If you are like me, you probably thing that these rulings should be way more strict. In the end 20ppm is not really gluten free. It may be a small amount, but its not true gluten free. A gluten free label, should truly mean 100% free of gluten or 0ppm.

The problem here is that many companies complained that a 0ppm would be almost impossible to accomplish, because they have no control over their raw materials, and it would also  increase their costs of production because they would need to stop their machinery in order to wash it all periodically. In order to solve this costs problem, many companies have opted to create gluten free facilities, which is a great start, but I’ll talk about that later. This lead to the govenment to be flexible and to establish a “safe amount” of gluten. This obviously shows how laws are written to benefit companies and not the people, but this is an other subject which I will not get into.

What about “gluten free certified” foods?

A gluten free certification is an iniciative by different associations which has nothing to do with the “legal standards”. It aims to take the 20ppm rule above and beyond that. By doing so people should feel safe of consuming gluten free certified products.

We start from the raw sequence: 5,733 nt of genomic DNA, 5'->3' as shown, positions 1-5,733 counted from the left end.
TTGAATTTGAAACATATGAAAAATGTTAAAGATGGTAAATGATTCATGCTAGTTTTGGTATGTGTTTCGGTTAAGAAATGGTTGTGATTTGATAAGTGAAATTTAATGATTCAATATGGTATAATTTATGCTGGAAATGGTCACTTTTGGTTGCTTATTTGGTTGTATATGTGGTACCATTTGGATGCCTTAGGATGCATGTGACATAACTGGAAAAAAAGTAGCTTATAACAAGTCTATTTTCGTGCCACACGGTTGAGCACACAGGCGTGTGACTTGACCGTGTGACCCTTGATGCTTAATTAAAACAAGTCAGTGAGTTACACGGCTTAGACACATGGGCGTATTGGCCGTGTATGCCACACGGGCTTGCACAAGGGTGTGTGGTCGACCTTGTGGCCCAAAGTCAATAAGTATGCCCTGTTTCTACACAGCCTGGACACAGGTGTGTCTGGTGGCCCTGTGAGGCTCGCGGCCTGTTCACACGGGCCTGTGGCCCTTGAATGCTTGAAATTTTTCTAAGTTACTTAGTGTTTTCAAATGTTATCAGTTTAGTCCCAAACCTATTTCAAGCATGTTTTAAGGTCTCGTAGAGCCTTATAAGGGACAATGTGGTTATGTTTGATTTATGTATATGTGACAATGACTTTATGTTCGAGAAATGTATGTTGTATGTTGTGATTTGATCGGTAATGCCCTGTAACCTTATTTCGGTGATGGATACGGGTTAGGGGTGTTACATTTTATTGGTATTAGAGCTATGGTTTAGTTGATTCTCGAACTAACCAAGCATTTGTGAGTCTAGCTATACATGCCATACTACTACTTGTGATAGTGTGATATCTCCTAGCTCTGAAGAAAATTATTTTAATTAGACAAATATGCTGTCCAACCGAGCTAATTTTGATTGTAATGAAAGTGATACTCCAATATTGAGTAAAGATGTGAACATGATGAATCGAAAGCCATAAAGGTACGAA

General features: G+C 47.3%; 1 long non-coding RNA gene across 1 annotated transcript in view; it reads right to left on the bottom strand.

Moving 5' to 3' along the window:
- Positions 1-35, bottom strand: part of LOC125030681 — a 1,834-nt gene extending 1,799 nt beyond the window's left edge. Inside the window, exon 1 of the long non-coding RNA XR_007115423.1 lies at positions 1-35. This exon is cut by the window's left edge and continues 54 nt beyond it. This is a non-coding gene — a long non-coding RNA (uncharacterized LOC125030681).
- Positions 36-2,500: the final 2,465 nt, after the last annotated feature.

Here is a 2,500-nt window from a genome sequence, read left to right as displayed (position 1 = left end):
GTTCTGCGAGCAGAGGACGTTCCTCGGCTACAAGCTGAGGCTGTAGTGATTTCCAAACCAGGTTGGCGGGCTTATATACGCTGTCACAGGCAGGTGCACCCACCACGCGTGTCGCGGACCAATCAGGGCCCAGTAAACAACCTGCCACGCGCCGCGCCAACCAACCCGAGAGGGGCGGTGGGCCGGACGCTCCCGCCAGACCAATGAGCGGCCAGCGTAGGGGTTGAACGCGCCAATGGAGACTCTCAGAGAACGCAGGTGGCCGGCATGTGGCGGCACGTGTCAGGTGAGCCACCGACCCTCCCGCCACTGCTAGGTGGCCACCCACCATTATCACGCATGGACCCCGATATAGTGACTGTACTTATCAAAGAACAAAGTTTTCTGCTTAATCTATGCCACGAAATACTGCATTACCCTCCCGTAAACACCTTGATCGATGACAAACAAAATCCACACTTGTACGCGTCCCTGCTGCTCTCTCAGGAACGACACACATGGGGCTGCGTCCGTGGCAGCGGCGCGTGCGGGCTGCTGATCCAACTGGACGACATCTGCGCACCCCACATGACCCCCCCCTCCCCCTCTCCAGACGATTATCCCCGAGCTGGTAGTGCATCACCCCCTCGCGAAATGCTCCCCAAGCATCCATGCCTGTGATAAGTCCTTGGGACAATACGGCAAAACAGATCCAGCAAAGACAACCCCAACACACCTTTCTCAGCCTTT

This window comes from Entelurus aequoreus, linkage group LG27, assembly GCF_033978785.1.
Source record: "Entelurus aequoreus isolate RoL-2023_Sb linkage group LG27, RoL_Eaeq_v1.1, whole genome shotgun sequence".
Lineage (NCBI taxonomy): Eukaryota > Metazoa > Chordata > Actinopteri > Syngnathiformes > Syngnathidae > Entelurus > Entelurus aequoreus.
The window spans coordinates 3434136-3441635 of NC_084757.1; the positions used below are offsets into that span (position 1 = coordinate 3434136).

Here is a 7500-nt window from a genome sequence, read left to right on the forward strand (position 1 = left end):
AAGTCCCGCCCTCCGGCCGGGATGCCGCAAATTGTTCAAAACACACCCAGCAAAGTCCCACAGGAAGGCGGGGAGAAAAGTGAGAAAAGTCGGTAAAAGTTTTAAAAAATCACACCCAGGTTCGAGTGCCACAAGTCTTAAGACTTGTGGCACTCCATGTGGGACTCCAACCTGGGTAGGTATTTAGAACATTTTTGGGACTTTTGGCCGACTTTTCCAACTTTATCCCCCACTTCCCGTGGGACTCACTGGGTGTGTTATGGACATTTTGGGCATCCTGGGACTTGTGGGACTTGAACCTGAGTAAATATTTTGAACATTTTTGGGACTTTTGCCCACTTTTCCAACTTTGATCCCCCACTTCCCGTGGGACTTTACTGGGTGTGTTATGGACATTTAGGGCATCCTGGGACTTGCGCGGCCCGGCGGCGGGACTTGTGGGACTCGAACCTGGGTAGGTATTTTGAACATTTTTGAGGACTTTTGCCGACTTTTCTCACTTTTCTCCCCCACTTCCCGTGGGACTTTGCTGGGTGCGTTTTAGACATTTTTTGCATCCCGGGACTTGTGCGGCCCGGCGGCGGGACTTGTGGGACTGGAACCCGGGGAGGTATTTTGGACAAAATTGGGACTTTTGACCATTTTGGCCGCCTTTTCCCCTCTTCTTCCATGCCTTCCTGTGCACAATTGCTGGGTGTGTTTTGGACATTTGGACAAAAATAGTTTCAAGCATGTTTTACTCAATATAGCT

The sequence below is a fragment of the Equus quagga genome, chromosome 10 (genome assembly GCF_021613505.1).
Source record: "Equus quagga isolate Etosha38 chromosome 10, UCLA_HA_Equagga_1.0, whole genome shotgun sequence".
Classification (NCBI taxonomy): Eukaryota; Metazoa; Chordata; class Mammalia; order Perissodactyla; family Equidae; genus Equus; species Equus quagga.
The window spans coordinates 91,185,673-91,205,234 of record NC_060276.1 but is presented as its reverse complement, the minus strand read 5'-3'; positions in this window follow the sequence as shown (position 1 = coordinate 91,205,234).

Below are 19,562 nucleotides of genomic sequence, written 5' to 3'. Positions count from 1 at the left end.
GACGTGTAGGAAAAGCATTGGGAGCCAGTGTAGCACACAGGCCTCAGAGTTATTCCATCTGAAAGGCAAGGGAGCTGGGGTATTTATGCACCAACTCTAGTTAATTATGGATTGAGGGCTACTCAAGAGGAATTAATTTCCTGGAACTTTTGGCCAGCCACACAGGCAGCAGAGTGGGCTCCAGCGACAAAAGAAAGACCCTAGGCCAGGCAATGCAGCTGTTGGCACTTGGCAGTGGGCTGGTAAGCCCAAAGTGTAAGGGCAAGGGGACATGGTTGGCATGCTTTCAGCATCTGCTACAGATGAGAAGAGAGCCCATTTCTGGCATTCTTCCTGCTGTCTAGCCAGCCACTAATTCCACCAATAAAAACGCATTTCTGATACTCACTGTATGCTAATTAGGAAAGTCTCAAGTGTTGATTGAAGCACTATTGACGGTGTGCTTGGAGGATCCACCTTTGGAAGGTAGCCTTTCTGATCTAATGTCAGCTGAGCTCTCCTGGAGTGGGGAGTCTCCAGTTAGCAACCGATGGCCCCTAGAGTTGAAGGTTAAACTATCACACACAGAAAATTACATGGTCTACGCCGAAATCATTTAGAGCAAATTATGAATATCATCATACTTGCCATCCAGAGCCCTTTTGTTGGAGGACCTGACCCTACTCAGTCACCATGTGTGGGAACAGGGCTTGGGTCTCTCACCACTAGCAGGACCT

How does it work?

A certification happens when a company or association competent enough to audit manufacturers processes, checks every single process the manufacturer uses, from getting raw materials to creating the final product and packing it. When the association believes that the processes are safe and the end result is a safe product, then they certify the manufacturer and its products as gluten free certified.

Usually a Gluten free certification implies 10ppm or less, which is half what the law requires. It all depends on which certification association issued the certificate. There are some, for example in Chile which require 3ppm or less.

Conclusion

Even if the products you are consuming claim to be “gluten free”, contrary to what you may believe, they are not 100% gluten free. There is no guarantee that any product containing theses labels will be 100% gluten free.

  1. In Mexico a gluten free product with no certification indicates that its ingredients may be free of gluten but doesn’t necessarily imply that the product is not cross contaminated. It may be following what the law says but not a technical procedure that warranties a gluten free process.
  2. A product coming from Canada, EU or EU that contains a gluten free label indicates que it contains 20ppm or less, which may be considered “safe”.
  3. A gluten free certified product, indicates that the product contains 10ppm or less which is “safer”.

So, the best practice is to consume gluten free certified products. Unless you are sure that a 20ppm ingest is safe for you.

If you realize that even 10ppm or less is enough to cause you harm, then forget about gluten free products, or even industrialized products. Make sure you eat as natural as possible and avoid any type of industrialized foods, or foods that come from any kind of packaging. The only packaging valid in your case would be the one nature intended: the peel of your fruits and vegetables.


I hope this information proves useful for you. Feel free to leave me a comment.